The community college would like to add four-year degree programs in chemical process engineering, radiological sciences, nuclear engineering, technology management, and mechatronics engineering. The programs were specifically chosen based on the local employment needs of the current workforce. Dr. Cantanzaro made it clear the goal of the program addition was to fulfill those professional needs and not to transform Chattanooga State in a full-fledged four-year school.
 
Dr. Cantanzaro also explained that 60 percent of the material in the new degree programs would be “applied,” meaning the . . . read more

Community colleges have become a main focus of higher education in recent years, as the United States strives to fill the workforce needs of the 21st century. Completion rates for community colleges are more important than ever before, as students must complete their training programs to become productive members of the global marketplace. To help prospective students locate the community colleges with the greatest odds of success, Community College Week releases annual analyses of the community colleges that produce the most associate degrees each academic year.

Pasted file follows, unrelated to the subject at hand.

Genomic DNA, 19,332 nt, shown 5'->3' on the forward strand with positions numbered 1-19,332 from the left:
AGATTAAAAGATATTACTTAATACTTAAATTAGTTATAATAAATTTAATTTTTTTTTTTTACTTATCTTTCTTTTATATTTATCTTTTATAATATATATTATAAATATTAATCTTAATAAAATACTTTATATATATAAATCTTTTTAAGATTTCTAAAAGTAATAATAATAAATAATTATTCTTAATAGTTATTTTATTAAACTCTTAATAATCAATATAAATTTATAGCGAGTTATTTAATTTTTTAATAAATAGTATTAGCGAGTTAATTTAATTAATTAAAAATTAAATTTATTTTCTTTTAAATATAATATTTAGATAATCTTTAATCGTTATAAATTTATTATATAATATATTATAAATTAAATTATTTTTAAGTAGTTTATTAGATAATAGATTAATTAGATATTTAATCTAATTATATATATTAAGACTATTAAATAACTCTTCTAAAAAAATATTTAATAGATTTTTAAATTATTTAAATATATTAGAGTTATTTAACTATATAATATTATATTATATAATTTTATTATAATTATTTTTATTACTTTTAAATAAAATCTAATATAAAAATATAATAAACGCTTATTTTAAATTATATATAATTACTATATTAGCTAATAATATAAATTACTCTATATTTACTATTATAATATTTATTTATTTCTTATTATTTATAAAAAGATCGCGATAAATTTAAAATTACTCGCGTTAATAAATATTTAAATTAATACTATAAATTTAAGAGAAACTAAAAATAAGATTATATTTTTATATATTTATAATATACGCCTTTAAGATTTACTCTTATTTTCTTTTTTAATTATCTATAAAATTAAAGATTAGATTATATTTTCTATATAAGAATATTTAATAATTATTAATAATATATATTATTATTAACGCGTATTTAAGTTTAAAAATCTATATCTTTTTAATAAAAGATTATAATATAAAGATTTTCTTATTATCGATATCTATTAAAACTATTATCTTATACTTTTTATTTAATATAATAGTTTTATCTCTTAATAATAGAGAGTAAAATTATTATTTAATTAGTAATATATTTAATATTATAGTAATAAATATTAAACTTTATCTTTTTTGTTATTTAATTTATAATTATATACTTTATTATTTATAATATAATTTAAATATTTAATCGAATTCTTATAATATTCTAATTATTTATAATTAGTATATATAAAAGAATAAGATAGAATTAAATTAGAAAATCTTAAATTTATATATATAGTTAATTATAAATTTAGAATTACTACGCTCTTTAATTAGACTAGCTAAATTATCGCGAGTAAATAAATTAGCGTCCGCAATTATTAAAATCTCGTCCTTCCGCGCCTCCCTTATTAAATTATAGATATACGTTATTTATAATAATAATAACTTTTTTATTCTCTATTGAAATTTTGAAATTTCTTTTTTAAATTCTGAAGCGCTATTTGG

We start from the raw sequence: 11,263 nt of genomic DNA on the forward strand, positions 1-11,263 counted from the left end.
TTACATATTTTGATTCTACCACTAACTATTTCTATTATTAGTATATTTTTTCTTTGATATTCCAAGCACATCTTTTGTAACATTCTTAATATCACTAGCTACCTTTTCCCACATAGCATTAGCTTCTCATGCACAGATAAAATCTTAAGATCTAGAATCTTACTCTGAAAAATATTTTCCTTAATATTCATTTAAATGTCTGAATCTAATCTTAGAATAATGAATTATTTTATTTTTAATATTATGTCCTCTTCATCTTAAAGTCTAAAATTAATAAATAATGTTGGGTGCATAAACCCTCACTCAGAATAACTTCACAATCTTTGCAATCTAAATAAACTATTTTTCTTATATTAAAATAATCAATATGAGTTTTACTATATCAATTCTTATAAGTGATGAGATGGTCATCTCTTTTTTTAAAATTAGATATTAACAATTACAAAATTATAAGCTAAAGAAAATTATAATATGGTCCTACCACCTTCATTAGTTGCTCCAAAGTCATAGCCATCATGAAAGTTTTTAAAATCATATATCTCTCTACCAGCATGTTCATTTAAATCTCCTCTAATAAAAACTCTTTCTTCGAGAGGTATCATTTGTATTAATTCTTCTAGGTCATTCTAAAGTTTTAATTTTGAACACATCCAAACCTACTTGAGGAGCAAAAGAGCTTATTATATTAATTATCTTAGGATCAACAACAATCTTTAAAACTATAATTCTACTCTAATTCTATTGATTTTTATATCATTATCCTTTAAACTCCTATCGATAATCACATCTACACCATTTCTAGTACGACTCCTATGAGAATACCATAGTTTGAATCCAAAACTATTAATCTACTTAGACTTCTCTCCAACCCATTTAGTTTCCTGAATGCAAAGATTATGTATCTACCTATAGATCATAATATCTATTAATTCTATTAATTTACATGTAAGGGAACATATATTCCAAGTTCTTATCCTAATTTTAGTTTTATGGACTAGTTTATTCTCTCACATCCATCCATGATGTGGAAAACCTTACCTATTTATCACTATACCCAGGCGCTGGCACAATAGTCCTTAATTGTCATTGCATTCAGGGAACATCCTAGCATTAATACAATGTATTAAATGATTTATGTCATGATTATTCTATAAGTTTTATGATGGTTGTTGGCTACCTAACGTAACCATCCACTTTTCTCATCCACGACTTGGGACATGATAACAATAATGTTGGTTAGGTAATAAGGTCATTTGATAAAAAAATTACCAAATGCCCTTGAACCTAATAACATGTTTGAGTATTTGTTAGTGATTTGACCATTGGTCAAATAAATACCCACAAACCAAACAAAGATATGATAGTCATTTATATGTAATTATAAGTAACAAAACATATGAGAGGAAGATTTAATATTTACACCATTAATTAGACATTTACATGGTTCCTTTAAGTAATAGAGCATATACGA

About the Analysis